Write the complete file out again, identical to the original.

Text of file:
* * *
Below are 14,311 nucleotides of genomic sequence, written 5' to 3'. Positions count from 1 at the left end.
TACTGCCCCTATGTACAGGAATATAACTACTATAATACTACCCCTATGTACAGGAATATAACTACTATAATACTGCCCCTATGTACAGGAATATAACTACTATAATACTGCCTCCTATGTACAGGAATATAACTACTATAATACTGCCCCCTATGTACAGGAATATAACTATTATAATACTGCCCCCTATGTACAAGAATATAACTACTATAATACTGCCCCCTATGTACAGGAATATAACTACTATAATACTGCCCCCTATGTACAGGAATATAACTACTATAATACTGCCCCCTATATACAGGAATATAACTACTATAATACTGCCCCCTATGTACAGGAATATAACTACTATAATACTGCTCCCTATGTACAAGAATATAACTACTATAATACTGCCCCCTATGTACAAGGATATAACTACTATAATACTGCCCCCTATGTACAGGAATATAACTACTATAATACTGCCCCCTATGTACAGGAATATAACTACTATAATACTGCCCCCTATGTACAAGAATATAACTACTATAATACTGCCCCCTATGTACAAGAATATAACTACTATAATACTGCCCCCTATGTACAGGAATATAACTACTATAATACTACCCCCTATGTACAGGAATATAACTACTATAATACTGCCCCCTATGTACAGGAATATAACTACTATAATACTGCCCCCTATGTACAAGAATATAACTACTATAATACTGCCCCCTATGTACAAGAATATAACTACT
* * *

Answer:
Below are 14,311 nucleotides of genomic sequence, written 5' to 3'. Positions count from 1 at the left end.
TACTGCCCCTATGTACAGGAATATAACTACTATAATACTACCCCTATGTACAGGAATATAACTACTATAATACTGCCCCTATGTACAGGAATATAACTACTATAATACTGCCTCCTATGTACAGGAATATAACTACTATAATACTGCCCCCTATGTACAGGAATATAACTATTATAATACTGCCCCCTATGTACAAGAATATAACTACTATAATACTGCCCCCTATGTACAGGAATATAACTACTATAATACTGCCCCCTATGTACAGGAATATAACTACTATAATACTGCCCCCTATATACAGGAATATAACTACTATAATACTGCCCCCTATGTACAGGAATATAACTACTATAATACTGCTCCCTATGTACAAGAATATAACTACTATAATACTGCCCCCTATGTACAAGGATATAACTACTATAATACTGCCCCCTATGTACAGGAATATAACTACTATAATACTGCCCCCTATGTACAGGAATATAACTACTATAATACTGCCCCCTATGTACAAGAATATAACTACTATAATACTGCCCCCTATGTACAAGAATATAACTACTATAATACTGCCCCCTATGTACAGGAATATAACTACTATAATACTACCCCCTATGTACAGGAATATAACTACTATAATACTGCCCCCTATGTACAGGAATATAACTACTATAATACTGCCCCCTATGTACAAGAATATAACTACTATAATACTGCCCCCTATGTACAAGAATATAACTACT